Approximately 20 people gathered at City Hall Plaza Saturday afternoon, holding signs that read “#HerLiesMatter,” “Trump-Pence — Make America Great Again” and “Protect the Constitution — Vote Trump.”
Despite rushing winds and intensifying rain, the supporters stood still and listened for two hours as orators spoke under a blue tarpaulin near the plaza’s flag poles, to show support for Republican presidential candidate Donald Trump.
John Paul, who organized the rally with fellow Trump supporter Mark Inman, said in his opening remarks that he embraces conservatism and disapproves of Democratic presidential candidate Hillary Clinton and the current establishment.
“Donald Trump is the only one that can stop the corruption,” Paul said. “We’re here because her lies matter.”
Rally attendees then said the pledge of allegiance, and Inman sung the U.S. national anthem.
Former Boston Red Sox pitcher Curt Schilling said a Trump administration would bring “fundamental change” to the way the government acts, works and interacts with the people.
“We are left with two choices,” Schilling said during the rally. “One is to get four more years of what we had the last eight [years], and even worse than those last eight, and the other one is what everybody’s wanted, which is change.”
The Clinton campaign and the Barack Obama administration, Schilling said, are embedded with vested interests and employ deceitful ways in garnering support, such as by influencing media companies.
“We’re not stupid,” Schilling said. “The media is all about making sure this man does not get elected … This is the most corrupt woman, the most corrupt family in the history of politics, and we deserve better as a nation.”
Dianna Ploss, another speaker at the rally, works for the Trump campaign in Massachusetts. During the rally she recounted “awakenings” that brought her from being a Democrat to becoming Republican, and eventually a Trump campaigner.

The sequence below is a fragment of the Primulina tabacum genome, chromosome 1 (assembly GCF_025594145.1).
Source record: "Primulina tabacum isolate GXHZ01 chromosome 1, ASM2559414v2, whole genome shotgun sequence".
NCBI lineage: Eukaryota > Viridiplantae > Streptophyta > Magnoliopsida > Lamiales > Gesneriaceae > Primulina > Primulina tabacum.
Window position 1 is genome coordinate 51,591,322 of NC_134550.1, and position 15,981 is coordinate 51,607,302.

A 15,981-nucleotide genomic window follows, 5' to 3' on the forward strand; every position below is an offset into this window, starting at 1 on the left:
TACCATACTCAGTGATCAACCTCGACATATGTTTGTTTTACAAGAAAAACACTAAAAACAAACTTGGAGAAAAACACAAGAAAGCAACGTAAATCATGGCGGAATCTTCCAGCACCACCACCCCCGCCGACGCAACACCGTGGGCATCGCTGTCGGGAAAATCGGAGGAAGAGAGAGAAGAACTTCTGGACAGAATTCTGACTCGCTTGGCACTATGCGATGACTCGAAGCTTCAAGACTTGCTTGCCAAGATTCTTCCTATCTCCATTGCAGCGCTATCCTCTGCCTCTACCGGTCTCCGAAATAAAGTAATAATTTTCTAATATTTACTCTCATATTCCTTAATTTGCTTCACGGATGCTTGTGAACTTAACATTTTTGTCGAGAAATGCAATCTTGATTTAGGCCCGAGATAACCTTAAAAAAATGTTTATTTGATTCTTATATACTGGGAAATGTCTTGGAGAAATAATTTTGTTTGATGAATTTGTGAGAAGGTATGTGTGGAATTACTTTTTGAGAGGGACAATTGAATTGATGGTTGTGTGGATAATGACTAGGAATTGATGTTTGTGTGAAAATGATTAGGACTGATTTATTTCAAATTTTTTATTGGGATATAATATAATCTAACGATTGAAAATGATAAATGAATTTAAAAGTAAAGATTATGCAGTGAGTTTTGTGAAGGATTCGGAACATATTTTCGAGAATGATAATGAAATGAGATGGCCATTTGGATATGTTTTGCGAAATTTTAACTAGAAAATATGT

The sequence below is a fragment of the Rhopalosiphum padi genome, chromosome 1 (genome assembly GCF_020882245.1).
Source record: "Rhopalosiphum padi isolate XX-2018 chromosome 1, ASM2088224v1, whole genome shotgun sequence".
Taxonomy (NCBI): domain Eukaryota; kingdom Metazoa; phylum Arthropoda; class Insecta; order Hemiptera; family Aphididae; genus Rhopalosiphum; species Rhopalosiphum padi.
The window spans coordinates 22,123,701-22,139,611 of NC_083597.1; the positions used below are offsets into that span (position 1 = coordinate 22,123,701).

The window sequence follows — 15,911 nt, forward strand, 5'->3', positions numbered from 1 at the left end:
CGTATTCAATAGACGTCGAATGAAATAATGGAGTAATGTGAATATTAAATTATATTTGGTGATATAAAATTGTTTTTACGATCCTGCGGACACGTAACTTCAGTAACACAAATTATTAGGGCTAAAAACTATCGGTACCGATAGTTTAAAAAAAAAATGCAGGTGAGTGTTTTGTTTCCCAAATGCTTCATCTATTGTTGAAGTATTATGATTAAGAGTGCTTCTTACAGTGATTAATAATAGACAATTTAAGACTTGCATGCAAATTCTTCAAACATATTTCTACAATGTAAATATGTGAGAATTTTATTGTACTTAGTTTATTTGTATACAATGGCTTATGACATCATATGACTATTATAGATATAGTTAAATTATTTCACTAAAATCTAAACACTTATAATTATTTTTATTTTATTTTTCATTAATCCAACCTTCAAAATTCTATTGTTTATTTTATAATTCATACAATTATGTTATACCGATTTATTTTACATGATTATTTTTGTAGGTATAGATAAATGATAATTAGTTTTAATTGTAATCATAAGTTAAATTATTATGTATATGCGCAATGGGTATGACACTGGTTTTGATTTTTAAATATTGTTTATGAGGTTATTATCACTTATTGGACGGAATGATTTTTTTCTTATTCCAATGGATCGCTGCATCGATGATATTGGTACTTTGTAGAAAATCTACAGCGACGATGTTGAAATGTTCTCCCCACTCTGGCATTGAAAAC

“It’s cold, it’s raw, it’s raining,” Ploss said, opening her remarks. “But we need the rain, and we need Donald Trump.”
Ploss said the factors that led to the Boston Marathon bombings and the anti-police rhetoric that followed afterward led her to change her political affiliation.
“I was really bothered by that because that’s not how I grew up; we were taught to respect the police, we were taught to respect the flag, which I still do,” Ploss, who was wearing a white “Make America Great Again” hat, said. “That woke me up from my slumber.”
The terrorist attacks in Europe, Ploss said, led her to stand behind Trump.
“He stands for what I stand for; he stands for America,” Ploss said. “I have to get behind this man because he is behind our country.”
Attendees said the speakers’ words echoed their thoughts, and that they will stand firm in their political choice, despite Massachusetts’ reputation as a dominantly Democrat state.
Scott Hayes, 58, of Beverly, said Trump repeatedly gets negative coverage from news organizations, dubbing them “no better than the ruling class and these lying politicians.”
“Trump keeps getting all this grief from the media and the politicians about the Khan family,” he said. “From what I understand, they’re part of a Muslim brotherhood, which has been a part of a terror organization for almost 70 years.”
Douglas Grindle, 49, of Norfolk, said during the rally that Trump’s plans in economic, immigration and foreign policies are “far superior” to Clinton’s. Despite the ongoing political battle, however, Grindle said he respects differences in opinions.
“The rally is a terrific idea; people come together and see this election’s really important,” he said. “We all come together, and no matter whether more people agree with Hillary or Donald Trump in one place or depending on where you are, we’re all Americans.”
Gabrielle Lawrence, a freshman studying economics at Boston University, said she did not expect a big turnout at the rally due to Boston’s Democratic leaning.
“We’re in a public space right now, so you’d expect people who aren’t Trump supporters or just nonconforming,” she said. “You’d expect public disappointment, and you and it’s cool to see people who just don’t care.”